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The Afterlives of Walter ScottMemory on the Move$
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Ann Rigney

Print publication date: 2012

Print ISBN-13: 9780199644018

Published to Oxford Scholarship Online: May 2012

DOI: 10.1093/acprof:oso/9780199644018.001.0001

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Locating Memory: Abbotsford

Locating Memory: Abbotsford

Chapter:
(p.127) 5 Locating Memory: Abbotsford
Source:
The Afterlives of Walter Scott
Author(s):

Ann Rigney

Publisher:
Oxford University Press
DOI:10.1093/acprof:oso/9780199644018.003.0006

Chapter 5 turns to Scott’s role in creating synthetic ‘memory sites’ in an age of increased mobility. It first describes how his work helped create an imaginary map of Scotland around memory-laden locations that became tourist destinations. Visitors to locations like Lake Katrine, including Queen Victoria, were re-enacting Scott’s stories even as they absorbed the landscape in situ. The chapter then extends this analysis to the design of Scott’s neo-gothic home at Abbotsford: a prefabricated memory site and proto-museum, it later became a tourist destination as well as a symbolic site that would be virtually transposed to other locations called ‘Abbotsford’ in what is called memorial colonization. The chapter ends with an analysis of the autobiographical account of Thomas Mellon’s visit to Abbotsford in 1882 showing how Scott’s legacy and his non-nostalgic showcasing of the past had been internalized by this returning emigrant.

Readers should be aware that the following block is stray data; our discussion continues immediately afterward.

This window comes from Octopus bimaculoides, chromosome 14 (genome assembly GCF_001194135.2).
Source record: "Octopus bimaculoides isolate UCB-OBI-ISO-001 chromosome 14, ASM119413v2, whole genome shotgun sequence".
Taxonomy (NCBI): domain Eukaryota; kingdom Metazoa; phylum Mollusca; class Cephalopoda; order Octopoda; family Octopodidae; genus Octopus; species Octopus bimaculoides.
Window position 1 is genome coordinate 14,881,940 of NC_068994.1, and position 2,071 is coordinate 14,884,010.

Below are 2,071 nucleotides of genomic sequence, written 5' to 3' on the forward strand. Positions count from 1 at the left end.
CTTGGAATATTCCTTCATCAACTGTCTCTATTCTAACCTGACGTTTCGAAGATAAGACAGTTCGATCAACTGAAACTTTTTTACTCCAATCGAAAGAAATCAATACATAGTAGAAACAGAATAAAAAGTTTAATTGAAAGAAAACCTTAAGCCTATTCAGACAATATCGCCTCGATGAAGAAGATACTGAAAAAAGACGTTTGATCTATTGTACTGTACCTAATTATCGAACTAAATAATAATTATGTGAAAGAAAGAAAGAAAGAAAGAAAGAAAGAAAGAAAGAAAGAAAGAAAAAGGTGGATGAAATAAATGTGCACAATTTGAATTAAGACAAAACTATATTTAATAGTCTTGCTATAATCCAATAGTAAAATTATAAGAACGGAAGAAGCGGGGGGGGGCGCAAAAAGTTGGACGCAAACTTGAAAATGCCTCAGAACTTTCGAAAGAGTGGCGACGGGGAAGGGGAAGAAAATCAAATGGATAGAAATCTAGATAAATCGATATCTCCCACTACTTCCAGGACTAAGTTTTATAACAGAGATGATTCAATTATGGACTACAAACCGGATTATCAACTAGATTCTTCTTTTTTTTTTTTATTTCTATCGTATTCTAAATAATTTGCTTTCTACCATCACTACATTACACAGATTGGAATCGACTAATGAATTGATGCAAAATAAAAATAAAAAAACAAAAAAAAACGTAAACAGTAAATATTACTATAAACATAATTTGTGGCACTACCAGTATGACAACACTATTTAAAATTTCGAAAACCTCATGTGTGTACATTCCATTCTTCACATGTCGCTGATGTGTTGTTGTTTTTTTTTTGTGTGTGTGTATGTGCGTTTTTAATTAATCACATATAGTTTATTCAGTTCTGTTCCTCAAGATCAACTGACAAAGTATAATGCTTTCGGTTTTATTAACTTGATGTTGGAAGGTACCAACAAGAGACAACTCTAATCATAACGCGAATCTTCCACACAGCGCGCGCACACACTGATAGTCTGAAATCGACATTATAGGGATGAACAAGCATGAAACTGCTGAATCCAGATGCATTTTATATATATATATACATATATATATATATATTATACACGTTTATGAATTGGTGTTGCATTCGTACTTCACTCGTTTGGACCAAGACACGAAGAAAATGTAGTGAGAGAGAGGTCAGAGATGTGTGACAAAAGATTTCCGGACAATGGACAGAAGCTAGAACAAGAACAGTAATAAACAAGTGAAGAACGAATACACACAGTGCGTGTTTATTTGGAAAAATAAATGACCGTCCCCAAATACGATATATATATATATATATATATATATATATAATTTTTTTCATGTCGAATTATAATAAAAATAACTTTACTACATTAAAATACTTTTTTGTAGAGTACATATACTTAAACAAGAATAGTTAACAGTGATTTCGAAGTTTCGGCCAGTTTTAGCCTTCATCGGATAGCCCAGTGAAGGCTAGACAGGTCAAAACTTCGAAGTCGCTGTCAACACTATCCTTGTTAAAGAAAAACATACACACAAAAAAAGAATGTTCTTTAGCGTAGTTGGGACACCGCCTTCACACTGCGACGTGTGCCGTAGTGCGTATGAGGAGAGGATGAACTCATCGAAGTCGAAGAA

Keywords:   Abbotsford, Lake Katrine, memory site, virtual mapping, locations, tourism, memorial colonization, Thomas Mellon

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